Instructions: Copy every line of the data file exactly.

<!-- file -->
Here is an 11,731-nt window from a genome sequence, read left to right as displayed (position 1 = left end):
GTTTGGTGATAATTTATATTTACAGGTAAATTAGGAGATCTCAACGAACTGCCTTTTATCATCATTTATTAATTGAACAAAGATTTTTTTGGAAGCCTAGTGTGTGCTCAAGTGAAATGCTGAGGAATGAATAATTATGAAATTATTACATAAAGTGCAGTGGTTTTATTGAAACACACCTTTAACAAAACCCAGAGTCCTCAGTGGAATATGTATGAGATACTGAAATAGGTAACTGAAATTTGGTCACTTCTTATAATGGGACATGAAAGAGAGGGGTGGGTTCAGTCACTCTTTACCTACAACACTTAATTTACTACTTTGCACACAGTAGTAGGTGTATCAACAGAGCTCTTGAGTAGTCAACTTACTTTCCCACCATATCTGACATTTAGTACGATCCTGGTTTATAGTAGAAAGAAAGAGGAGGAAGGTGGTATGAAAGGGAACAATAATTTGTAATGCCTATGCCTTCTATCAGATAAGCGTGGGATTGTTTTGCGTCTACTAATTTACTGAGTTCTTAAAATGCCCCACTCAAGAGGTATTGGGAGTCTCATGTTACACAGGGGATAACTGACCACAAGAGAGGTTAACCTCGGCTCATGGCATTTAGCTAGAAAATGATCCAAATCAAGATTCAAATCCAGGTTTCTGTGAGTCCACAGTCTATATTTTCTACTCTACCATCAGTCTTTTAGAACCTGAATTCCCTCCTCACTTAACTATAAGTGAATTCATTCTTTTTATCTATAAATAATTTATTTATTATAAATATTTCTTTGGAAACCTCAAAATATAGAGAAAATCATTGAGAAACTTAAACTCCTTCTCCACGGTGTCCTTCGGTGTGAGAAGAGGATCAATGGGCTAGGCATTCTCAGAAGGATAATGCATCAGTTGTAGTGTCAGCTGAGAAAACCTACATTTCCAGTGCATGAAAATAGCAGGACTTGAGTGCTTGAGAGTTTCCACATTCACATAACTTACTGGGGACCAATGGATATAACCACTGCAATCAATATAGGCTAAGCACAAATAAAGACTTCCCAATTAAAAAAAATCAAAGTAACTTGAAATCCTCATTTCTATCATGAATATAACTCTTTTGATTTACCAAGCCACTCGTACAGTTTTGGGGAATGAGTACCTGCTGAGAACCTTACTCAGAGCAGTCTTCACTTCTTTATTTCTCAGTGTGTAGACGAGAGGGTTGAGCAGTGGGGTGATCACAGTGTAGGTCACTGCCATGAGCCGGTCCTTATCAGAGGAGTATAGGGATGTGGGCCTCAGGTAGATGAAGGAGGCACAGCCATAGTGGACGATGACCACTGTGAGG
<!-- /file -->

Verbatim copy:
Here is an 11,731-nt window from a genome sequence, read left to right as displayed (position 1 = left end):
GTTTGGTGATAATTTATATTTACAGGTAAATTAGGAGATCTCAACGAACTGCCTTTTATCATCATTTATTAATTGAACAAAGATTTTTTTGGAAGCCTAGTGTGTGCTCAAGTGAAATGCTGAGGAATGAATAATTATGAAATTATTACATAAAGTGCAGTGGTTTTATTGAAACACACCTTTAACAAAACCCAGAGTCCTCAGTGGAATATGTATGAGATACTGAAATAGGTAACTGAAATTTGGTCACTTCTTATAATGGGACATGAAAGAGAGGGGTGGGTTCAGTCACTCTTTACCTACAACACTTAATTTACTACTTTGCACACAGTAGTAGGTGTATCAACAGAGCTCTTGAGTAGTCAACTTACTTTCCCACCATATCTGACATTTAGTACGATCCTGGTTTATAGTAGAAAGAAAGAGGAGGAAGGTGGTATGAAAGGGAACAATAATTTGTAATGCCTATGCCTTCTATCAGATAAGCGTGGGATTGTTTTGCGTCTACTAATTTACTGAGTTCTTAAAATGCCCCACTCAAGAGGTATTGGGAGTCTCATGTTACACAGGGGATAACTGACCACAAGAGAGGTTAACCTCGGCTCATGGCATTTAGCTAGAAAATGATCCAAATCAAGATTCAAATCCAGGTTTCTGTGAGTCCACAGTCTATATTTTCTACTCTACCATCAGTCTTTTAGAACCTGAATTCCCTCCTCACTTAACTATAAGTGAATTCATTCTTTTTATCTATAAATAATTTATTTATTATAAATATTTCTTTGGAAACCTCAAAATATAGAGAAAATCATTGAGAAACTTAAACTCCTTCTCCACGGTGTCCTTCGGTGTGAGAAGAGGATCAATGGGCTAGGCATTCTCAGAAGGATAATGCATCAGTTGTAGTGTCAGCTGAGAAAACCTACATTTCCAGTGCATGAAAATAGCAGGACTTGAGTGCTTGAGAGTTTCCACATTCACATAACTTACTGGGGACCAATGGATATAACCACTGCAATCAATATAGGCTAAGCACAAATAAAGACTTCCCAATTAAAAAAAATCAAAGTAACTTGAAATCCTCATTTCTATCATGAATATAACTCTTTTGATTTACCAAGCCACTCGTACAGTTTTGGGGAATGAGTACCTGCTGAGAACCTTACTCAGAGCAGTCTTCACTTCTTTATTTCTCAGTGTGTAGACGAGAGGGTTGAGCAGTGGGGTGATCACAGTGTAGGTCACTGCCATGAGCCGGTCCTTATCAGAGGAGTATAGGGATGTGGGCCTCAGGTAGATGAAGGAGGCACAGCCATAGTGGACGATGACCACTGTGAGG